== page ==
Lord Carter: My Lords, when the Government come to consider this subject, will they take account of the experience in America? Is my noble friend aware that a substantial proportion of food crops in America are genetically modified—a high proportion of the soya bean crop, for example, which is used in food? Is there any record of ill effects on human health, or have any agronomic or environmental problems arisen in America from the use of GM crops over a number of years?

Lord Whitty: My Lords, public consultation is only part of the exercise in which the Government are engaged. We are examining the whole range of GM matters, not simply crops. Scientific and economic assessments are taking place. In that context, we shall look at the experience in other countries. The experience in the United States is that a high proportion of both soya and maize is genetically modified. GM proposals that have been licensed in the United States have clearly passed safety tests; there is,

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therefore, no safety implication. On the issue of environmental damage, the jury is to some extent still out. That is the area being addressed by the current farm-scale trials in the UK, rather than the issue of human health. It is not yet clear what the balance will be in terms of the environmental impact.

Lord Hylton: My Lords, does the Minister agree that the scale of the English countryside is so small, and its biodiversity is so great, that it requires far greater care than is needed, say, in the American prairies?

Lord Whitty: My Lords, clearly, agricultural methods, topography and size of operation are different. The same considerations are necessary in relation to public health and environmental damage. There are two issues: first, whether there is direct environmental damage; and, secondly, how far—if in general the European public want to have a choice between GM and non-GM—the growth of GM crops within Europe might contaminate non-GM crops. That is one of the issues that we are addressing.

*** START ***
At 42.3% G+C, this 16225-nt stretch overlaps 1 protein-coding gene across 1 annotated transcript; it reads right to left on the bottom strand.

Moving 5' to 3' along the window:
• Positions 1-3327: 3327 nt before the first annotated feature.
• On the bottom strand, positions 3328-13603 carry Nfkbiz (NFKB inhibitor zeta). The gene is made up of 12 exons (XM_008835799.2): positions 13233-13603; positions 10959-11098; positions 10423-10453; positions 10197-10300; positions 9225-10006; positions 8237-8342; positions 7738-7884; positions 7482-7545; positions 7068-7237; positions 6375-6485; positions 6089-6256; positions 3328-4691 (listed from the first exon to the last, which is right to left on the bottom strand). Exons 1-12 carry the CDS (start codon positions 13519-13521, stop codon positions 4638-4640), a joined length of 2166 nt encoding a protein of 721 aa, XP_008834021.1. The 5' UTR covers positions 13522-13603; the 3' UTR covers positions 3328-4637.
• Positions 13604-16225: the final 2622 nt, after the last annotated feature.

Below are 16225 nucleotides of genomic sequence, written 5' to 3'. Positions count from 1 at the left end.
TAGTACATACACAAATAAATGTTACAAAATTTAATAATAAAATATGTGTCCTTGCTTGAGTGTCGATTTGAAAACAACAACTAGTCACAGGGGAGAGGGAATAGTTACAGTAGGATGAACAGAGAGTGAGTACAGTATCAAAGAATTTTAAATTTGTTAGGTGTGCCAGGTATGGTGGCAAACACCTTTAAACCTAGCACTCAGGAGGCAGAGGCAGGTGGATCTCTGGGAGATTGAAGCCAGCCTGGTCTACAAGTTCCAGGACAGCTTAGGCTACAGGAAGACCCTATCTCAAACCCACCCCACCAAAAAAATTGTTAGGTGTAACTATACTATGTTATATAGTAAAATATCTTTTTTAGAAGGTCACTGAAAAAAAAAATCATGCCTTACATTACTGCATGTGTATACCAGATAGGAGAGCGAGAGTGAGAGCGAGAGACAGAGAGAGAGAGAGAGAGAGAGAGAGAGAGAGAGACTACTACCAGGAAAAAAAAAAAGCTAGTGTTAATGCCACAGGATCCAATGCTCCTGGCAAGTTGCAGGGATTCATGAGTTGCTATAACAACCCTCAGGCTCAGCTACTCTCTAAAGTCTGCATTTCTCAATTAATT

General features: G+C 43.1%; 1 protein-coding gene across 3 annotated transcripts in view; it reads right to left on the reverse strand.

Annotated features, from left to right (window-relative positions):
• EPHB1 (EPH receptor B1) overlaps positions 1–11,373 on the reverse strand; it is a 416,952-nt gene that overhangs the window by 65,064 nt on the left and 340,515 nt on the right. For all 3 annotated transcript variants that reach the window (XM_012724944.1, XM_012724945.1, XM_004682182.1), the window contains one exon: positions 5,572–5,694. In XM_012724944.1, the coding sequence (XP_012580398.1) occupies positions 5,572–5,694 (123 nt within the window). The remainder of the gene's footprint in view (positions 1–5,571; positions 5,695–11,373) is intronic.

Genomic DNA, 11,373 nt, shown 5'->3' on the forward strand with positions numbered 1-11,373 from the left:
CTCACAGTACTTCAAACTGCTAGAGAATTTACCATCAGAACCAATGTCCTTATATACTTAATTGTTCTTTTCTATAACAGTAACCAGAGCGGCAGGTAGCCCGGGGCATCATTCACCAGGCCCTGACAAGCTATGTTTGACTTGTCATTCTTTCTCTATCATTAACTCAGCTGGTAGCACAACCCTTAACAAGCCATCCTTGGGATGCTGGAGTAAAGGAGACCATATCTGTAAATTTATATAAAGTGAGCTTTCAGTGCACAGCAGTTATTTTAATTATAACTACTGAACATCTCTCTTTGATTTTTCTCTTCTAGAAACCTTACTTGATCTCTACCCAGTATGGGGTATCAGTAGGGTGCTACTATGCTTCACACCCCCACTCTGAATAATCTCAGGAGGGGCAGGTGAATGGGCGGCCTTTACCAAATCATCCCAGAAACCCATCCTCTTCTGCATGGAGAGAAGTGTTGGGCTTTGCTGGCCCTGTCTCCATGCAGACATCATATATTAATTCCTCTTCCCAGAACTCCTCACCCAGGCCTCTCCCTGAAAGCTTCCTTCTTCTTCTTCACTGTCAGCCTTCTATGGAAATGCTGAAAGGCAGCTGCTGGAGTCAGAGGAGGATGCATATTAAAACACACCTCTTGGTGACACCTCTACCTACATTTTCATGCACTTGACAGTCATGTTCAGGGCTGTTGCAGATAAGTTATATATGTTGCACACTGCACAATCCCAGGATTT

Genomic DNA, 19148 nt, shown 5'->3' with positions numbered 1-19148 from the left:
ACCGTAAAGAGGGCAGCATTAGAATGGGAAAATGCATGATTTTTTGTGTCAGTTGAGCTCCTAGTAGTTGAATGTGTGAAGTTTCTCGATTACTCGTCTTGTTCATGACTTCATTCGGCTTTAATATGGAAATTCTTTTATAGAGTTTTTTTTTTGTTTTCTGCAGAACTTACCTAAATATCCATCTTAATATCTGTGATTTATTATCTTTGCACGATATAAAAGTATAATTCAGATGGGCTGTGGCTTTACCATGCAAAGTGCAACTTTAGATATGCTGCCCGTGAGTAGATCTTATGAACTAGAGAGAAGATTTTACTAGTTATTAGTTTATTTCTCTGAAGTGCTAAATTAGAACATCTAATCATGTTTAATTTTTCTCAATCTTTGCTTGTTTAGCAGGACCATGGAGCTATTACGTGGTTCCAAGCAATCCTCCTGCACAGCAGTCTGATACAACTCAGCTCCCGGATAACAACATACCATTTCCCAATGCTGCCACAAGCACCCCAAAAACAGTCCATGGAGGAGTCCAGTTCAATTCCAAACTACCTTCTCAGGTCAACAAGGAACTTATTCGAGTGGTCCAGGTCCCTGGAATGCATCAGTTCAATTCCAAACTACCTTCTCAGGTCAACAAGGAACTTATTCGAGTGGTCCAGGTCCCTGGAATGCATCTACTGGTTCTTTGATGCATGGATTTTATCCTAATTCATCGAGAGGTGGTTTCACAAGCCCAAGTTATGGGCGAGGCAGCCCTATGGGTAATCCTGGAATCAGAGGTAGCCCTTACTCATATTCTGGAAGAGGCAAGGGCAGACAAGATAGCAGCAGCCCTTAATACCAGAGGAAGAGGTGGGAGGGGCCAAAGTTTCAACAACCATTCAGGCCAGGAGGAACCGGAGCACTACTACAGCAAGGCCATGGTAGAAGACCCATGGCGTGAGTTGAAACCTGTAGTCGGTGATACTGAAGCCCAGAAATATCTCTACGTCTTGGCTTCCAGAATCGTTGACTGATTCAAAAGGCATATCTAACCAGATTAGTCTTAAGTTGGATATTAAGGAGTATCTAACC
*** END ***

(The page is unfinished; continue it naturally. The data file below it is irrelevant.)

Lord Swinfen: My Lords, what steps are the Government taking to ensure that bodies with different points of view on GM organisms are properly funded, so that their views can be put forward? Or do the Government intend to fund only their own point of view?

Lord Whitty: My Lords, the Government are funding the operation of the steering board to allow every point of view to come into play. We are funding neither pro-GM nor anti-GM groups, commercial or voluntary; we are allowing the debate to take place.

Baroness Hayman: My Lords, following the point made by my noble friend Lord Carter, will the Minister confirm that in regard to GMOs not only have there been no reports of adverse health implications, but there is considerable evidence of the beneficial effect of GMOs in the production of medicines, and in particular of vaccines?

Lord Whitty: Yes, my Lords. In the medical field there have been substantial developments which depend on GM technology, some of which have been put to use.

Lord Phillips of Sudbury: My Lords, perhaps I may return to the spirit of my noble friend's Question, which relates to public engagement. Is it not necessary for the Government to be a great deal more imaginative and to attempt to draw into this debate a much wider slice of the public? It is no good confining the debate to those who are already in the know. Surely we need to spend some money on producing the kind of materials that will reach out to a much greater part of the population if we are not to run into the usual argument that Parliament carries on its affairs over the heads of the public.

Lord Whitty: My Lords, that is exactly what this exercise is designed to do. We have produced materials

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to present the arguments and the facts in an understandable and attractive way. The workshops and the various proposals for further activities proposed by the steering board are not based on the parti pris companies and lobby groups on either side of the argument; they are based on a more random selection of members of the public.

Lord Geddes: My Lords, just what is a public workshop? How many are there, or will there be, in this context; and how often will they meet?

Lord Whitty: My Lords, there are currently nine public workshops and the steering board is about to begin a full roll-out of the programme. Roughly speaking, there might be 100 people at each workshop. But there are other activities besides the workshops and it is open to any individual or organisation to submit their views to the steering board and have them reflected in this process.